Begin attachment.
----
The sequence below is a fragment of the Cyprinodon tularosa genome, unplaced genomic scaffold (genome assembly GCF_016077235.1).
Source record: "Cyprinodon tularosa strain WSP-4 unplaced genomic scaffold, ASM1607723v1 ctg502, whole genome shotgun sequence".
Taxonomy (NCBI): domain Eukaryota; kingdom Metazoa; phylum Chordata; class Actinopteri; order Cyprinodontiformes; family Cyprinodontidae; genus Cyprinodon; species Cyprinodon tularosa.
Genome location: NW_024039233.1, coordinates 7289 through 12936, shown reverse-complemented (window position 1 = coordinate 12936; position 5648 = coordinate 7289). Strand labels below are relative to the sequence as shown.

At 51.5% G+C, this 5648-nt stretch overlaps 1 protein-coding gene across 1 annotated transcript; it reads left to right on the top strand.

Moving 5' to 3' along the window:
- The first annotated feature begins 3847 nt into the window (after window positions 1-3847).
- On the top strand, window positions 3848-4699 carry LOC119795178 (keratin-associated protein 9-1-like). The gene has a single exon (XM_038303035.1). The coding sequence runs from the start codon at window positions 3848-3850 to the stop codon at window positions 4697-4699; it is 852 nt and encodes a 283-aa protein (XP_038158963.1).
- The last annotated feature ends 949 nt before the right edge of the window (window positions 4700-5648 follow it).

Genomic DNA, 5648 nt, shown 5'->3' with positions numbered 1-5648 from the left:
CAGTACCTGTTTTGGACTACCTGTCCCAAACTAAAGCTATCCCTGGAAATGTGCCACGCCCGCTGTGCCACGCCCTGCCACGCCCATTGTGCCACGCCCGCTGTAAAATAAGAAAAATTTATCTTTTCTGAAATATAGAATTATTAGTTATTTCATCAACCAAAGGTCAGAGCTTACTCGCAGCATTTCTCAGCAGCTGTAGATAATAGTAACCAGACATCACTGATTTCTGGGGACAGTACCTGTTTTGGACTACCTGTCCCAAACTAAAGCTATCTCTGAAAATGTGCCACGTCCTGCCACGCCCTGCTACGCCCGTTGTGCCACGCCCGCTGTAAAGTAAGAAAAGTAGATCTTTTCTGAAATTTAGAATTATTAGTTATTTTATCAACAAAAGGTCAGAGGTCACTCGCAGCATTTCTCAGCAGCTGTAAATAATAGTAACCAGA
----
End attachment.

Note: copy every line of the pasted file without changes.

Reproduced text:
The sequence below is a fragment of the Cyprinodon tularosa genome, unplaced genomic scaffold (genome assembly GCF_016077235.1).
Source record: "Cyprinodon tularosa strain WSP-4 unplaced genomic scaffold, ASM1607723v1 ctg502, whole genome shotgun sequence".
Taxonomy (NCBI): domain Eukaryota; kingdom Metazoa; phylum Chordata; class Actinopteri; order Cyprinodontiformes; family Cyprinodontidae; genus Cyprinodon; species Cyprinodon tularosa.
Genome location: NW_024039233.1, coordinates 7289 through 12936, shown reverse-complemented (window position 1 = coordinate 12936; position 5648 = coordinate 7289). Strand labels below are relative to the sequence as shown.

At 51.5% G+C, this 5648-nt stretch overlaps 1 protein-coding gene across 1 annotated transcript; it reads left to right on the top strand.

Moving 5' to 3' along the window:
- The first annotated feature begins 3847 nt into the window (after window positions 1-3847).
- On the top strand, window positions 3848-4699 carry LOC119795178 (keratin-associated protein 9-1-like). The gene has a single exon (XM_038303035.1). The coding sequence runs from the start codon at window positions 3848-3850 to the stop codon at window positions 4697-4699; it is 852 nt and encodes a 283-aa protein (XP_038158963.1).
- The last annotated feature ends 949 nt before the right edge of the window (window positions 4700-5648 follow it).

Genomic DNA, 5648 nt, shown 5'->3' with positions numbered 1-5648 from the left:
CAGTACCTGTTTTGGACTACCTGTCCCAAACTAAAGCTATCCCTGGAAATGTGCCACGCCCGCTGTGCCACGCCCTGCCACGCCCATTGTGCCACGCCCGCTGTAAAATAAGAAAAATTTATCTTTTCTGAAATATAGAATTATTAGTTATTTCATCAACCAAAGGTCAGAGCTTACTCGCAGCATTTCTCAGCAGCTGTAGATAATAGTAACCAGACATCACTGATTTCTGGGGACAGTACCTGTTTTGGACTACCTGTCCCAAACTAAAGCTATCTCTGAAAATGTGCCACGTCCTGCCACGCCCTGCTACGCCCGTTGTGCCACGCCCGCTGTAAAGTAAGAAAAGTAGATCTTTTCTGAAATTTAGAATTATTAGTTATTTTATCAACAAAAGGTCAGAGGTCACTCGCAGCATTTCTCAGCAGCTGTAAATAATAGTAACCAGA